Boeing takes new charges on tanker, 747-8

April 27, 2016: Boeing took new charges on the KC-46A tanker and 747-8 programs, but not on the 787, its first quarter financial results announced.

Boeing took a $162m pre-tax charge on the tanker at Boeing Commercial airplanes. A charge of $80m was taken on the Defense side of the business for the tanker. Another $70 pre-tax charge was taken on the 747-8 program.

Cash levels were lower than that at year end, due to the shareholder buyback, lower deliveries and the “timing” of cash flow, the company said. With marketable securities, Boeing ended the quarter with $8.4bn cash and equivalents vs $12.1bn at year end. Year-over-year, cash and securities were $8.4bn to $9.6bn.

Initial analyst reaction follows.

Buckingham Research (Neutral)

 BA Reported 1Q16 core or non-GAAP EPS of $1.74 including a $0.24 charge related to the KC-46 program and a $70M charge on the 747 program. BA’s results also included several ‘below the operating line’ benefits vs. our estimates. Excluding the charges and below the line items, adjusted core or non-GAAP EPS of $2.07 compares with our $1.94 (and we think our estimates were below consensus).

Cash flow of $1.2B in the quarter was better than our $827M expectations – and above BA’s guide.

Compared with our estimates, BA benefitted from a lower than expected tax rate, lower ‘Eliminations’, lower ‘Other’ Items, and lower ‘Other Income’.

BA bought back considerably more stock in the quarter than we estimated – 28.6M shares for $3.5B vs. our $2-$2.5B estimate. 1Q is generally the quarter with the largest amount of buybacks.

Total 1Q16 sales of $22.6B include a $213M benefit from Unallocated items, eliminations, and other. Adjusting for this item, sales of $22.4B were above our $21.7B expectations. was in-line with our expectations and slightly below $21.6B and consensus $21.5B

BCA sales of $14.4B were in-line with our estimate, but below $14.82B for consensus. BCA reported operating income was $1.033B – 7.2% operating margin. Adjusting for the charges, adjusted BCA margins were 8.8% were nearly in-line with our 8.9% and below 9.2% for consensus.

The 787 deferred production balance in 1Q16 was $28.6B slightly better than our expectations for $28.8B.

Credit Suisse

Q1 Core EPS was a solid beat ex-charges (747 and KC-46), 787 unit deferred production performed well (showing a 30% sequential improvement) and the buyback of $3.5B was extremely impressive.  Boeing did not raise guidance, and we had not expected it to, but some in the investment community may be disappointed, especially those looking for an increase to BCA margin guidance, which may have been undermined by the above the charges.  In sum, we think the market continues to struggle with the overall cycle, from both a macro (global economy, oil price, FX) perspective and from a micro (pricing, cash generation potential) perspective and thus we do not expect a significant reaction in the shares today.

Goldman Sachs (Sell)

Boeing reported mixed 1Q16 results. Total adjusted (for another tanker and another 747 charge) segment EBIT is ahead of consensus. The Defense segment drove that variance, with both revenue and margins ahead. But Commercial Aircraft, even when adding back the tanker and 747 charges, missed consensus on both revenue and margins. We imagine the market will be more concerned with the BCA variance than excited about the BDS variance (and in our estimation the BCA variance has larger negative forward implications than the BDS variance does positive). Cash flow in the quarter was better than our estimate, though Boeing points partially to timing and receipts and expenditures. The sequential 787 deferred production increase declined to $141mn from $201mn last quarter. All components of the 2016 outlook were reiterated.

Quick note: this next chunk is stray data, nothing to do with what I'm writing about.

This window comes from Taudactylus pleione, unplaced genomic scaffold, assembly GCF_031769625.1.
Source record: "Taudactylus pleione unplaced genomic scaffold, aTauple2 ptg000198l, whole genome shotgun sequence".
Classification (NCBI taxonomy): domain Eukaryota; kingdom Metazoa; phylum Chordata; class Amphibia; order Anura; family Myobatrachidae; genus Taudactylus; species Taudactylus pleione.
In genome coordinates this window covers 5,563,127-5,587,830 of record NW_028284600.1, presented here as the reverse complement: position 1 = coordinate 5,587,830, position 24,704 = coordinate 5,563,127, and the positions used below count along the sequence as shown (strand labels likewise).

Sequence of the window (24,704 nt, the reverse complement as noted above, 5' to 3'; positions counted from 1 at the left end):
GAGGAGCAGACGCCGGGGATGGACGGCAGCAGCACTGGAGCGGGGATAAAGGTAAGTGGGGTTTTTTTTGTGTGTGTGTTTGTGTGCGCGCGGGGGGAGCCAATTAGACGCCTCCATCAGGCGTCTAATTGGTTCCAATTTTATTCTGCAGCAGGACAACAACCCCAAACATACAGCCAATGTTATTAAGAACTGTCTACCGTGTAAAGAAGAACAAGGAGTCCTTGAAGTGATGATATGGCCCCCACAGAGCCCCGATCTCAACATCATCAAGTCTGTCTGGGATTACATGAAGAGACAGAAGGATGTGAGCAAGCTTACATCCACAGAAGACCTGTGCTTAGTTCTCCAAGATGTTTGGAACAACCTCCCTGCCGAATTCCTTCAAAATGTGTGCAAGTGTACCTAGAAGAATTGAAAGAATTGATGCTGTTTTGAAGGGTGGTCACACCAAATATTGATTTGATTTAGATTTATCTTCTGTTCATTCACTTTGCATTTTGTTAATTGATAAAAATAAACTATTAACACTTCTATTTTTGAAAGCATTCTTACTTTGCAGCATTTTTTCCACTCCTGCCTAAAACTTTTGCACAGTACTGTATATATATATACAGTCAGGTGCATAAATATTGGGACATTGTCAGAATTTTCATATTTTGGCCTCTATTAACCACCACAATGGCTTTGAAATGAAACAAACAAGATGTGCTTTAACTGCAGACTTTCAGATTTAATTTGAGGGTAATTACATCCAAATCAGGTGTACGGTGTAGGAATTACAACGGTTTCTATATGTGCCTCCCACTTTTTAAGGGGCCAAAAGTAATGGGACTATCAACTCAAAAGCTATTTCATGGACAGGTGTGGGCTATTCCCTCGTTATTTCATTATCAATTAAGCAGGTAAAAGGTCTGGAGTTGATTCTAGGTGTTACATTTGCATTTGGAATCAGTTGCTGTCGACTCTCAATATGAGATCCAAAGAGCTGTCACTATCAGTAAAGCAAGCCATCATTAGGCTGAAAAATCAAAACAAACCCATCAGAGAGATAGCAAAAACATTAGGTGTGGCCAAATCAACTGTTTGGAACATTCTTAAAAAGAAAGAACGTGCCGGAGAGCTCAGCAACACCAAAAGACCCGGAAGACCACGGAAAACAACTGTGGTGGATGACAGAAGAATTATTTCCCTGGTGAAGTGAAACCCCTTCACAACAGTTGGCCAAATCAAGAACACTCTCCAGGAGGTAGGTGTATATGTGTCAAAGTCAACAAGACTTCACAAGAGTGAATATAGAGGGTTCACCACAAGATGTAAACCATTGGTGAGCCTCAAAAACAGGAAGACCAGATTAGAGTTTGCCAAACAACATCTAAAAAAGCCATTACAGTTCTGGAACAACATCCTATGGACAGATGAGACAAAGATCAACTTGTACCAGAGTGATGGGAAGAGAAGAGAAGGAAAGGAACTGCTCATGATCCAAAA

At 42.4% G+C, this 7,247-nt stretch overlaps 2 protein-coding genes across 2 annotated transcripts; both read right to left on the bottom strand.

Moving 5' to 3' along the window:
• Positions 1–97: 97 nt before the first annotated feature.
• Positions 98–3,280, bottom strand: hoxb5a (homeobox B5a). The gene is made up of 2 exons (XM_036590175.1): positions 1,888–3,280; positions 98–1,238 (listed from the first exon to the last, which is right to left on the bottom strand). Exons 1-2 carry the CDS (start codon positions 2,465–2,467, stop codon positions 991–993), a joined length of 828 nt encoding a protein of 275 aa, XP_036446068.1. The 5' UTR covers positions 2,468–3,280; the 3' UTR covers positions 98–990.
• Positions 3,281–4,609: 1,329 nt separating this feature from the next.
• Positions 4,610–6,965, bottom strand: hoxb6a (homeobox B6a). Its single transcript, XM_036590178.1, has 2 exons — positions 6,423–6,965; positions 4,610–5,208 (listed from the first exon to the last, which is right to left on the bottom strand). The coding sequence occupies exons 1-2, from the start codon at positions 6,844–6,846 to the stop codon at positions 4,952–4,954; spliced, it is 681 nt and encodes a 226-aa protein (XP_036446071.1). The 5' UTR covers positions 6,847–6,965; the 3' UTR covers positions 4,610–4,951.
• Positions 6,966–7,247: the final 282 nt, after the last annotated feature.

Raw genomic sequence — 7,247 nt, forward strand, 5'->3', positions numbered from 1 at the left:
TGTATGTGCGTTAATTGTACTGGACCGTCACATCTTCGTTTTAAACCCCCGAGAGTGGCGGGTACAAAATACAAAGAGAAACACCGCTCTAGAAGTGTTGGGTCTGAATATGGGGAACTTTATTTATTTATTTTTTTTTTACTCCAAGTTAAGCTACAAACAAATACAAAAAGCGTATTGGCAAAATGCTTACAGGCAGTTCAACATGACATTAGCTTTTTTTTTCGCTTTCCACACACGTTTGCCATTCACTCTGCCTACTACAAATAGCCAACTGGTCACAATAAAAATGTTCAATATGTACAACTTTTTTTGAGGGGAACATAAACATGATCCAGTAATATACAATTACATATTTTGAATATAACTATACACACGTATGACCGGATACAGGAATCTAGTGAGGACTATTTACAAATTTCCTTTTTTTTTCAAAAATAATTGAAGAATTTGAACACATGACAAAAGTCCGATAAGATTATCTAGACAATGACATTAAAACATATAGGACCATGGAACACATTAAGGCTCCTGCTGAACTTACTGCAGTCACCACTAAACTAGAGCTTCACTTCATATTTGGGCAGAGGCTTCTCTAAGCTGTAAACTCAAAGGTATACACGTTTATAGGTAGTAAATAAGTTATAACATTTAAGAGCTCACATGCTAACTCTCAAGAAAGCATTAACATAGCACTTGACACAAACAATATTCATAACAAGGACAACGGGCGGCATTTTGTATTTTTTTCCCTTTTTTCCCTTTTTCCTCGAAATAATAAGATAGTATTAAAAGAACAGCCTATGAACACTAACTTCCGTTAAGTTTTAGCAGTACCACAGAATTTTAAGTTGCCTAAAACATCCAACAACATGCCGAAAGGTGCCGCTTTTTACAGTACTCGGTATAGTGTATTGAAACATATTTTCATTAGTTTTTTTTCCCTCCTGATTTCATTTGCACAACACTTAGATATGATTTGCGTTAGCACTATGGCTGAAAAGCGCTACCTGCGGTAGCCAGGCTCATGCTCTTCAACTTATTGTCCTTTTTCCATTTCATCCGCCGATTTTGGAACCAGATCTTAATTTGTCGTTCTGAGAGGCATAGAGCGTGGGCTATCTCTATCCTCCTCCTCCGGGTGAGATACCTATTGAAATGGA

Wells Fargo (Outperform)

EPS SUMMARY. Boeing’s Q1 Core EPS of $1.74 was below our $1.83/consensus $1.85 due to charges on the KC-46 Tanker ($0.24) and 747 ($0.10) programs. These accruals were offset partly by: (1) otherwise strong margin (+$0.11) and revenues (+$0.12) in Defense (DSS) on higher F-15 and C-17 deliveries; and (2) lower corporate expenses (+$0.12). Excluding the KC-46/747 charges, Commercial Airplanes (BCA) margin was still only 8.8% — below our 9.5% estimate (-$0.11 EPS).

CASH FLOW. Q1 FCF of $0.5B was ahead of our $0.1B estimate, helped by an increase in payables. In Q1 Boeing repurchased 28.6M shares for $3.5B ($122 average), well ahead of our $1.5B forecast.

ORDERS. As expected, Q1’s book/bill was only 0.71x, as BCA (0.42x) booked only 12 net widebody orders; DSS’s book/bill was a solid 1.25x (P-8A and Apache helicopter orders).

2016 GUIDANCE. Boeing affirmed 2016 guidance of ”Core” EPS of $8.15-$8.35 (consensus: $8.51); BCA unit deliveries (740-745); and implied free cash flow ($7.2B; consensus: $7.7B). While guidance now includes Q1’s KC-46/747 charges, it also benefits $0.12 from a lower share count (i.e., accelerated buybacks).

787 DEFERRED. Deferred costs for the 787 rose $141M to $28.65B – a sequential deceleration from Q4’s +$201M and slightly better than company guidance (up $200M). We estimate that on a per-unit basis the deferred cost was about $5M, down from Q4’s $7M.

CONCLUSION. In all, we would expect a flat-to modestly negative reaction given: (1) the core EPS miss; (2) disappointing BCA margin (even after excluding the ”one-time” charges); and (3) status quo cash flow guidance and 787 progress. Also, we would now expect a significant decline in share repurchase. We think bulls will point to flat EPS outlook despite charges implying better underlying earnings.